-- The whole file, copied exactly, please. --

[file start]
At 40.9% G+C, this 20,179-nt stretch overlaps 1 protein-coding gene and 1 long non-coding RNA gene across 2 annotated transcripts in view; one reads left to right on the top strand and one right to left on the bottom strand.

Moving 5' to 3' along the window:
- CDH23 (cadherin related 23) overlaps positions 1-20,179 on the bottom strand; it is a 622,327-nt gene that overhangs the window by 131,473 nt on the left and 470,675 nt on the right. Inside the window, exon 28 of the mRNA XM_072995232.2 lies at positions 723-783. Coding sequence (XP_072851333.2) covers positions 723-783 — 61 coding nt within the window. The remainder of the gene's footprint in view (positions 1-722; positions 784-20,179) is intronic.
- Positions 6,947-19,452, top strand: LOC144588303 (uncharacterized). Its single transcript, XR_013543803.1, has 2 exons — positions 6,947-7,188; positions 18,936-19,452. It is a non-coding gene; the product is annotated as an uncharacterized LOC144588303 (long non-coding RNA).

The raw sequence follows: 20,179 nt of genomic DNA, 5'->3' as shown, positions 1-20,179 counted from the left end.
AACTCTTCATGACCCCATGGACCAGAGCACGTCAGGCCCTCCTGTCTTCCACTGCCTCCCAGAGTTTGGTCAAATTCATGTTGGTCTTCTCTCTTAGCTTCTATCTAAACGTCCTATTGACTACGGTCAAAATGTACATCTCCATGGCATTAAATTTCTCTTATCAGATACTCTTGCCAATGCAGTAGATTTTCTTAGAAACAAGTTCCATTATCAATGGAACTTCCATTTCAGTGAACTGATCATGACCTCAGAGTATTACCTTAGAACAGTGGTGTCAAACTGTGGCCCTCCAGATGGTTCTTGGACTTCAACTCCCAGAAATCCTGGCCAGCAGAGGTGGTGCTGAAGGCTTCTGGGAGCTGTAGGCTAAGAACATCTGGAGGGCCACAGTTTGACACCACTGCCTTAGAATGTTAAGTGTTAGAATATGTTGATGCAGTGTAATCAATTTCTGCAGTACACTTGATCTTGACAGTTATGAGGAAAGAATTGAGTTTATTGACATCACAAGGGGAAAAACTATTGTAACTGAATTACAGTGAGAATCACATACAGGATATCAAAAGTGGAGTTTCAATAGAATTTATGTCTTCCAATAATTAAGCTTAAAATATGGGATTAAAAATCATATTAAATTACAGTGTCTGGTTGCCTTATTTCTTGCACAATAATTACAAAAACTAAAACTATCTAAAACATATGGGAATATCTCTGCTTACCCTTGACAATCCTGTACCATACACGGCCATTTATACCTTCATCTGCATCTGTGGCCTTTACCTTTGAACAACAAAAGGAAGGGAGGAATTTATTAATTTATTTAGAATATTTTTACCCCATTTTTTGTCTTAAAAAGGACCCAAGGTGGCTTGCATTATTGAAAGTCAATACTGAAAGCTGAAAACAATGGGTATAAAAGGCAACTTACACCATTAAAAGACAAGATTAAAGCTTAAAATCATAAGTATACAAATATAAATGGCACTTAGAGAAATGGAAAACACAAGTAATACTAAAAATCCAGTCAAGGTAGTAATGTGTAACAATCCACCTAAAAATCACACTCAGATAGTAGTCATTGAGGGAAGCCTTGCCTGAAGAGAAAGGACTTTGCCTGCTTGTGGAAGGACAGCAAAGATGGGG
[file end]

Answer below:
At 40.9% G+C, this 20,179-nt stretch overlaps 1 protein-coding gene and 1 long non-coding RNA gene across 2 annotated transcripts in view; one reads left to right on the top strand and one right to left on the bottom strand.

Moving 5' to 3' along the window:
- CDH23 (cadherin related 23) overlaps positions 1-20,179 on the bottom strand; it is a 622,327-nt gene that overhangs the window by 131,473 nt on the left and 470,675 nt on the right. Inside the window, exon 28 of the mRNA XM_072995232.2 lies at positions 723-783. Coding sequence (XP_072851333.2) covers positions 723-783 — 61 coding nt within the window. The remainder of the gene's footprint in view (positions 1-722; positions 784-20,179) is intronic.
- Positions 6,947-19,452, top strand: LOC144588303 (uncharacterized). Its single transcript, XR_013543803.1, has 2 exons — positions 6,947-7,188; positions 18,936-19,452. It is a non-coding gene; the product is annotated as an uncharacterized LOC144588303 (long non-coding RNA).

The raw sequence follows: 20,179 nt of genomic DNA, 5'->3' as shown, positions 1-20,179 counted from the left end.
AACTCTTCATGACCCCATGGACCAGAGCACGTCAGGCCCTCCTGTCTTCCACTGCCTCCCAGAGTTTGGTCAAATTCATGTTGGTCTTCTCTCTTAGCTTCTATCTAAACGTCCTATTGACTACGGTCAAAATGTACATCTCCATGGCATTAAATTTCTCTTATCAGATACTCTTGCCAATGCAGTAGATTTTCTTAGAAACAAGTTCCATTATCAATGGAACTTCCATTTCAGTGAACTGATCATGACCTCAGAGTATTACCTTAGAACAGTGGTGTCAAACTGTGGCCCTCCAGATGGTTCTTGGACTTCAACTCCCAGAAATCCTGGCCAGCAGAGGTGGTGCTGAAGGCTTCTGGGAGCTGTAGGCTAAGAACATCTGGAGGGCCACAGTTTGACACCACTGCCTTAGAATGTTAAGTGTTAGAATATGTTGATGCAGTGTAATCAATTTCTGCAGTACACTTGATCTTGACAGTTATGAGGAAAGAATTGAGTTTATTGACATCACAAGGGGAAAAACTATTGTAACTGAATTACAGTGAGAATCACATACAGGATATCAAAAGTGGAGTTTCAATAGAATTTATGTCTTCCAATAATTAAGCTTAAAATATGGGATTAAAAATCATATTAAATTACAGTGTCTGGTTGCCTTATTTCTTGCACAATAATTACAAAAACTAAAACTATCTAAAACATATGGGAATATCTCTGCTTACCCTTGACAATCCTGTACCATACACGGCCATTTATACCTTCATCTGCATCTGTGGCCTTTACCTTTGAACAACAAAAGGAAGGGAGGAATTTATTAATTTATTTAGAATATTTTTACCCCATTTTTTGTCTTAAAAAGGACCCAAGGTGGCTTGCATTATTGAAAGTCAATACTGAAAGCTGAAAACAATGGGTATAAAAGGCAACTTACACCATTAAAAGACAAGATTAAAGCTTAAAATCATAAGTATACAAATATAAATGGCACTTAGAGAAATGGAAAACACAAGTAATACTAAAAATCCAGTCAAGGTAGTAATGTGTAACAATCCACCTAAAAATCACACTCAGATAGTAGTCATTGAGGGAAGCCTTGCCTGAAGAGAAAGGACTTTGCCTGCTTGTGGAAGGACAGCAAAGATGGGG